August 24-30, 2017
A newer breed of industrially-attuned tourism is evident in the city of Ostrava, in the north-east of the Czech Republic, and very close to Poland's border. One of its biggest attractions is the relatively recently retired coal mining and blast furnace complex, which unusually combined the entire digging, coking and ore-ing activities, all in the same area. Since closing down, it's now preserved as a UNESCO World Heritage site. It was founded in 1843, and retired in 1993.
During visits to this hardcore zone, the ears were confronted with almost as much stimuli as the peepers, which is highly appropriate whilst attending the Ostrava Days festival. This is a biennial affair, spreading across a 10-day period, and mostly featuring two or three concerts on each date, sometimes more, and sometimes less. The thrust of the festival (governed by its guiding force, composer and conductor Petr Kotik) is modern composition, but using the foundation attitudes of composers such as John Cage, Iannis Xenakis, Toru Takemitsu, Morton Feldman and Philip Glass
, frequently extending into the realms of improvisation, jazz, electronics, rock, 'noise,' exotica and electroacoustic, now that most younger composers are more likely to have been sprouted in an omnivorous environment.
Had the evening performances sensitised the ears to low rumbles, groans, clangs and distressed scrapings? Or are attendees of Ostrava Days more inclined towards hearing the 'outside' world's surroundings as a cauldron for potential musicality? For the festival's opening gig, on the Thursday evening, the Provoz Hlubina venue happened to be right on the edge of the old industrial zone, another one of these wonderfully converted interiors, all brick, girders and piping, for seducing we iron age fetishists. This makes a difference. In this setting, modern composition could be absorbed in a more casual environment, with flexible seating, cup of beer in hand, offering the opportunity to wander around the walls, seeking out different sonic spaces. Members of Ostravská Banda provided the personnel for various works, your scribe only arriving, unfresh from the airport, in time for the second half of this concert.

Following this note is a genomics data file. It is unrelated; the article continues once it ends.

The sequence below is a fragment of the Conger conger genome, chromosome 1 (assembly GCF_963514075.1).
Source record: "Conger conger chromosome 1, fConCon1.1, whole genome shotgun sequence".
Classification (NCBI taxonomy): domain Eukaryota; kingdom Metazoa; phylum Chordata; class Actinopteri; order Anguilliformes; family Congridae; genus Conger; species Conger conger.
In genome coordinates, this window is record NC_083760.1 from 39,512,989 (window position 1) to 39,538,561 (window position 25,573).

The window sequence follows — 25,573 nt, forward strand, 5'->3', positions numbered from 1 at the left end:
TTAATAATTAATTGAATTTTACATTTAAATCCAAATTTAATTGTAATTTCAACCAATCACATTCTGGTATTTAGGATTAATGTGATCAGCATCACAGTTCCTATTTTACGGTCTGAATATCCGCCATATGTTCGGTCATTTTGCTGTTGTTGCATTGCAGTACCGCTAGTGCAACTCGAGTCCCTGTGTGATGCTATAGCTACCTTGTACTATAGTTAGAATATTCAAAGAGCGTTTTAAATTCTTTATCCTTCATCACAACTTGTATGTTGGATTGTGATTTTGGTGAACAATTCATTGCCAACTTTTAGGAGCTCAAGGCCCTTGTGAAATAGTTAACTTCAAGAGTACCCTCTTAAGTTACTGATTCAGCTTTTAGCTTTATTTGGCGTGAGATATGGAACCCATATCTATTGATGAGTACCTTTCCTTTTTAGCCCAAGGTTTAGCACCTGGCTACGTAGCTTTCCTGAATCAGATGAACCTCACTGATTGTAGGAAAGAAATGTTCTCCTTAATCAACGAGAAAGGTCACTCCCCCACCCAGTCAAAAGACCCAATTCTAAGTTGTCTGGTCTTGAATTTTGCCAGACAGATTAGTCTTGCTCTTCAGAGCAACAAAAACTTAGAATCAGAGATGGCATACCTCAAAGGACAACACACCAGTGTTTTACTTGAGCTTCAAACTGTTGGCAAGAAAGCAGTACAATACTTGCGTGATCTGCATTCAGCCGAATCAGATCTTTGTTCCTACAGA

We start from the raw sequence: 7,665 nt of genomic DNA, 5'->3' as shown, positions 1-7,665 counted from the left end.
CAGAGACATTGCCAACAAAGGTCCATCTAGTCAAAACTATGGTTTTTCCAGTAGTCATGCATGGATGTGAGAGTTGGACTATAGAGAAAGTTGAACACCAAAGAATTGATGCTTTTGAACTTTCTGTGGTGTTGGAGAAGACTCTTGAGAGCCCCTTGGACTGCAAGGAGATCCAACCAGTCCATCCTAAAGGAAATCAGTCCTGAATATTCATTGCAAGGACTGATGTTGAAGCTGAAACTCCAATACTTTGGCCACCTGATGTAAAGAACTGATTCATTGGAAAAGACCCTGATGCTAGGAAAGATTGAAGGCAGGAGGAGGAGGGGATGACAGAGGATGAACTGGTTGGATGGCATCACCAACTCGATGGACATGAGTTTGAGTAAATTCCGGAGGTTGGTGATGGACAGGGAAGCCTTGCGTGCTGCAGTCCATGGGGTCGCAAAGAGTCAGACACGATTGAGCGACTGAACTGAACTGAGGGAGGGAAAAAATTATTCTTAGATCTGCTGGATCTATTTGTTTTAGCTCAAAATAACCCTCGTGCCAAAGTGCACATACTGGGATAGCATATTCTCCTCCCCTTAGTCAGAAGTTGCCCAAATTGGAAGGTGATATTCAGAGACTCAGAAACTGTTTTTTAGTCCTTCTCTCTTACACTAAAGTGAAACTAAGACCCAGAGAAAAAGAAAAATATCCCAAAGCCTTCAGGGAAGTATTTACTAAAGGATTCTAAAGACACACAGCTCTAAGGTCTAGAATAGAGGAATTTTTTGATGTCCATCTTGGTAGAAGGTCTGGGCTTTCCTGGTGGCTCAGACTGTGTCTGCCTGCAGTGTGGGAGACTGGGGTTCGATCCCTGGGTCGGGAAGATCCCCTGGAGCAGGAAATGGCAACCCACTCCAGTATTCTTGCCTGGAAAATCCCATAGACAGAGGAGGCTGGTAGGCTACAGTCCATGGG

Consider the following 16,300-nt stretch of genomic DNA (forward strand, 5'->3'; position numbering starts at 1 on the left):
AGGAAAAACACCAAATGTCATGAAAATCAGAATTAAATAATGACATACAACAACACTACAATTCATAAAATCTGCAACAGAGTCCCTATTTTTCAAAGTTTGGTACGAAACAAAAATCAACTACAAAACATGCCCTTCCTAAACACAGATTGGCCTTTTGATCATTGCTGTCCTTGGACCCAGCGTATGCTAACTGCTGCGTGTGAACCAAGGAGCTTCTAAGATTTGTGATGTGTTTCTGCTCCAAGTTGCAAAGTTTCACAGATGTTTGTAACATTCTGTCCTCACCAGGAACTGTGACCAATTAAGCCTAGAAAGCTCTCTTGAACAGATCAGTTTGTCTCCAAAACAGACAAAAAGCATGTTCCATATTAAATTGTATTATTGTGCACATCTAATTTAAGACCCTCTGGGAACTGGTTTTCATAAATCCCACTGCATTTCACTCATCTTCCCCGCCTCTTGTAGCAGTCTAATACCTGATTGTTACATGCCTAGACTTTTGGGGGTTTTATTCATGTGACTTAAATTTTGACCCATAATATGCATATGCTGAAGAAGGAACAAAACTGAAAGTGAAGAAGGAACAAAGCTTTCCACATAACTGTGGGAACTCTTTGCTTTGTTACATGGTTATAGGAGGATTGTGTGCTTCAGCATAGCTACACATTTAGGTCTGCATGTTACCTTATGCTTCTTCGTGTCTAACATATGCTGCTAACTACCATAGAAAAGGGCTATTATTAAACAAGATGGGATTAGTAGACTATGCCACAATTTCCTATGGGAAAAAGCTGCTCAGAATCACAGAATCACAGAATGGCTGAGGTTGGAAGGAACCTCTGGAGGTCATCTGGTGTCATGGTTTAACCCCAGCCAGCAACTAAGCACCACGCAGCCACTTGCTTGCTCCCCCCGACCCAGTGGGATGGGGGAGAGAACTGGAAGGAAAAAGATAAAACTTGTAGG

All the works here were penned in 2016. Timothy Page's duo piece "Hypha" has interior piano strikes, growling at the low end, violin skimming, its bow making glancing blows, creating a capering, rhythmic tumble. Theresa Salomon's sustained violin tones supported Alexandr Starý's scattered, luminous piano phrases. Another duo piece, Jacek Sotomski's "Accordion Go," had the composer supplying electronics, the work also featuring somewhat kitschy collage visuals, which tend to distract from the music. Rafal Luc's sparse, shadowy accordion fingerings have flicks that trigger textures, and as the composition climaxes, the now-improved visuals involve crash test vehicles running into giant accordions. "Kvarteto" (by Adrián Democ) has a dense quartet development (highlighting the Hungarian cimbalom), layered with swaying string figures, its second part unusually sparse, with a slow-flowing, inverted climax.
As a complete contrast, the evening's second concert was given in the city centre's Saint Wenceslas Church, with the solo viola of Nikolaus Schlierf, playing Boris Guckelsberger's "Requiem," from back in 2001. Lines are amassed with rhythmic strokes, steadily thickening, weaving bass patterns, and adding vivid decorations. There was a pause, as the second phase built up another escalation from scratch, returning to similar levels. Straight away, on this first night, the festival's canny strategy of placing diverse musical types in well-suited environments is revealed.
The second evening returned to Provoz Hlubina, using its various spaces, and beginning with "Cage Chess Show," performed by the Opening Performance Orchestra, with guesting pianist Reinhold Friedl. OPO are an all-laptop foursome, lined up in a row, their manifesto including the call-to-arms of 'no melody-no rhythm-no harmony.' Quadrophonic speakers lend some degree of spatial character, whilst Friedl is not chiefly a pianist, but spends a lot of time sitting at his table, which is littered with close-miked objects. He has glasses of water, with a pair of straws, sipping from each in turn, surely with some sort of adhered microphone on his throat. The Orchestra samples, and he glugs, then strolls over to the piano. An intense low hum pervades, as tentative keyboard shapes appear, and Friedl wanders over to crouch by his metal percussion, opens a packet of pretzels, munching up a forest of molar crunch, then begins playing a game of chess with himself.